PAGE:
Justia Banking Opinion SummariesArticles Posted in Alaska Supreme Court
Taffe v. First National Bank of Alaska
Borrowers brought suit alleging that their lending bank had engaged in fraudulent real estate lending practices. The bank responded that statutes of limitations barred the borrowers’ fraud claims. Following an evidentiary hearing to establish relevant dates for the statutes of limitations inquiry, the superior court entered judgment and awarded attorney’s fees in the bank’s favor. The borrowers appealed, arguing that the superior court erred in its factual and legal determinations and otherwise violated their due process rights. Finding no reversible error, the Alaska Supreme Court affirmed the superior court’s rulings. View "Taffe v. First National Bank of Alaska" on Justia Law
Erkins v. Alaska Trust, LLC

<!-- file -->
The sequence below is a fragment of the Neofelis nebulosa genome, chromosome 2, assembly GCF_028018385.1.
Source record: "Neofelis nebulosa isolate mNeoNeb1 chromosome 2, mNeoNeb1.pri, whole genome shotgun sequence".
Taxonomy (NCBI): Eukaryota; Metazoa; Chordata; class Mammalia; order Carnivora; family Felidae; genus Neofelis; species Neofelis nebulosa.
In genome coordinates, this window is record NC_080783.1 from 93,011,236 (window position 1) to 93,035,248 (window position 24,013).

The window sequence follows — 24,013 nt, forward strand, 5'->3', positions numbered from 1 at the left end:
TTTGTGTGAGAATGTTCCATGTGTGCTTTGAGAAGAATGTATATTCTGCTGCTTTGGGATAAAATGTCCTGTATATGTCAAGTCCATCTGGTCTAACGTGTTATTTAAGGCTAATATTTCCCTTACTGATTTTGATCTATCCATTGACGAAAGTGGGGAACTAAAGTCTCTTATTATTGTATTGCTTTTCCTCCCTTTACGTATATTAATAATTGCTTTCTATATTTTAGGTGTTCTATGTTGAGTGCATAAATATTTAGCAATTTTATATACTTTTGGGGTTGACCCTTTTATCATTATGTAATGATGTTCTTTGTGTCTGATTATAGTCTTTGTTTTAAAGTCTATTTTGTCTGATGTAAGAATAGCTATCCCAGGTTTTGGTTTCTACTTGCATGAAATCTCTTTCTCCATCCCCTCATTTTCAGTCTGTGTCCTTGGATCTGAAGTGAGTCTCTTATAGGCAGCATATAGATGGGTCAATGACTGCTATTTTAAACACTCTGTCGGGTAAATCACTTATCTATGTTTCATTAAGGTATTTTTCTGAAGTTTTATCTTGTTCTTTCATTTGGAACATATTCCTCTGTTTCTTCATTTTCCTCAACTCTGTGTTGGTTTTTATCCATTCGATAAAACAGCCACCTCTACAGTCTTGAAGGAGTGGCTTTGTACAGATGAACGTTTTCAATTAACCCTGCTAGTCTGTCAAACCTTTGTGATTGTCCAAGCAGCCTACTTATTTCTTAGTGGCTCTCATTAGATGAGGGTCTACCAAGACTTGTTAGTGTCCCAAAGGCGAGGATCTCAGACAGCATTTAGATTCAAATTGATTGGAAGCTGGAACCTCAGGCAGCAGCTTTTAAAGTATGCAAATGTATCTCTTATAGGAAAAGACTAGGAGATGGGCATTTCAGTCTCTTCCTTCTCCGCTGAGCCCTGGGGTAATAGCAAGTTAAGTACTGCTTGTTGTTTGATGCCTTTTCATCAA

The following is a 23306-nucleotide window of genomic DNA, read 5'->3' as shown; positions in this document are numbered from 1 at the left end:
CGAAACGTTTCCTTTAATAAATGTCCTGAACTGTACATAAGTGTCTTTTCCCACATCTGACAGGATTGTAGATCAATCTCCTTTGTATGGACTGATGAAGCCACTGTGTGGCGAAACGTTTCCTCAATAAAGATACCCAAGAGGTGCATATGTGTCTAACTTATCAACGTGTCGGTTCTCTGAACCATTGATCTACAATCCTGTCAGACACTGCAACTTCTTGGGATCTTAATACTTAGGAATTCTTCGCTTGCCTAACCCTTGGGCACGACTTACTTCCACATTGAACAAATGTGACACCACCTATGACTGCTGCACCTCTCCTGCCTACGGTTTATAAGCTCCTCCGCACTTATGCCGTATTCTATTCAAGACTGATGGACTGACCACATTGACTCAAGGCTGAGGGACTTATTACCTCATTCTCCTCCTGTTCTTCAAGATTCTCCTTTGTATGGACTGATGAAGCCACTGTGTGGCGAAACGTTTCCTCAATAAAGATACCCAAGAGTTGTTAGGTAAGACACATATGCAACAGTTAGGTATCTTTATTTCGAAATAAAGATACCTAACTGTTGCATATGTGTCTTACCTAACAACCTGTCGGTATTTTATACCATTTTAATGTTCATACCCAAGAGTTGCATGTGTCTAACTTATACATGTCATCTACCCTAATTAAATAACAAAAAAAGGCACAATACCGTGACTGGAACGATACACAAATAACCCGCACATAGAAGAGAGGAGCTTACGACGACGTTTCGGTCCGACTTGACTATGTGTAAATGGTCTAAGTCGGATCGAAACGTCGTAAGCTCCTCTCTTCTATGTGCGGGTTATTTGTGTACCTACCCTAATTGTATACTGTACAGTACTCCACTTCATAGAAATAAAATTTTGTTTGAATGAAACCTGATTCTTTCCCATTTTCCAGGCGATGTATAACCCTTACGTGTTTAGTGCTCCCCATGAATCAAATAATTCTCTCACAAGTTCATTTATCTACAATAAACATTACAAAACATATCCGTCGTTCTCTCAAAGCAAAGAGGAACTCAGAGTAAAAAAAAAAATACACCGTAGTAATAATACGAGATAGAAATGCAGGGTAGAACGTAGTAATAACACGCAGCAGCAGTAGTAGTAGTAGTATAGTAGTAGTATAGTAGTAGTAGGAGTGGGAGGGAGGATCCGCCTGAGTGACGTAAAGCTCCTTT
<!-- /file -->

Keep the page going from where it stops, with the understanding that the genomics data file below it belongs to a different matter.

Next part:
In 2004 and 2005, while allegedly bedridden and taking prescription pain medication, Plaintiff Gregory Erkins took out two successive loans on his house. The proceeds of the second, larger loan were used in part to pay off the first. In early 2007, Plaintiff ceased making regular payments and this loan fell into default. His house was listed for foreclosure sale. Also, at some point between February 2005 and November 2007, the loan was assigned from Ameriquest Mortgage Company to Appellee Bank of New York Trust Company, N.A. Acting pro se, Plaintiff filed suit in the superior court against Alaska Trustee, LLC, Bank of New York (the current holder of the loan), and JP Morgan Chase Bank, N.A. (JP Morgan) (a party apparently unconnected to the proceedings except in that Bank of New York was listed as its successor). Plaintiff disputed the terms of the second loan, and argued fraud as well as lack of contractual capacity at the time of its origination. Several months after Plaintiff filed his complaint, as a trial date was about to be set, counsel for the defendants presented Plaintiff with a forbearance agreement. This agreement contemplated postponing the foreclosure sale in exchange for $2,000 monthly payments. Plaintiff executed this agreement. Allegedly unbeknownst to Plaintiff, the agreement also contained a waiver of claims broad enough to cover his claims against the defendants. Nine months later, the defendants moved for summary judgment, arguing that this waiver of claims functioned as a settlement and released all of Plaintiff's claims in this suit. The superior court granted summary judgment to the defendants, finding no genuine issue of material fact barring judgment that they were not liable for any tort of Ameriquest, and that Plaintiff had released his claims in the forbearance agreement. Upon review, the Supreme Court affirmed that portion of the superior court’s decision finding that defendants could not be held liable for the alleged torts of Ameriquest. But the Court reversed that portion of the superior court’s order concluding that Plaintiff released his claims against the defendants by entering into a forbearance agreement because a genuine issue of material fact existed as to whether the inclusion of the waiver of claims provision in the forbearance agreement constituted constructive fraud.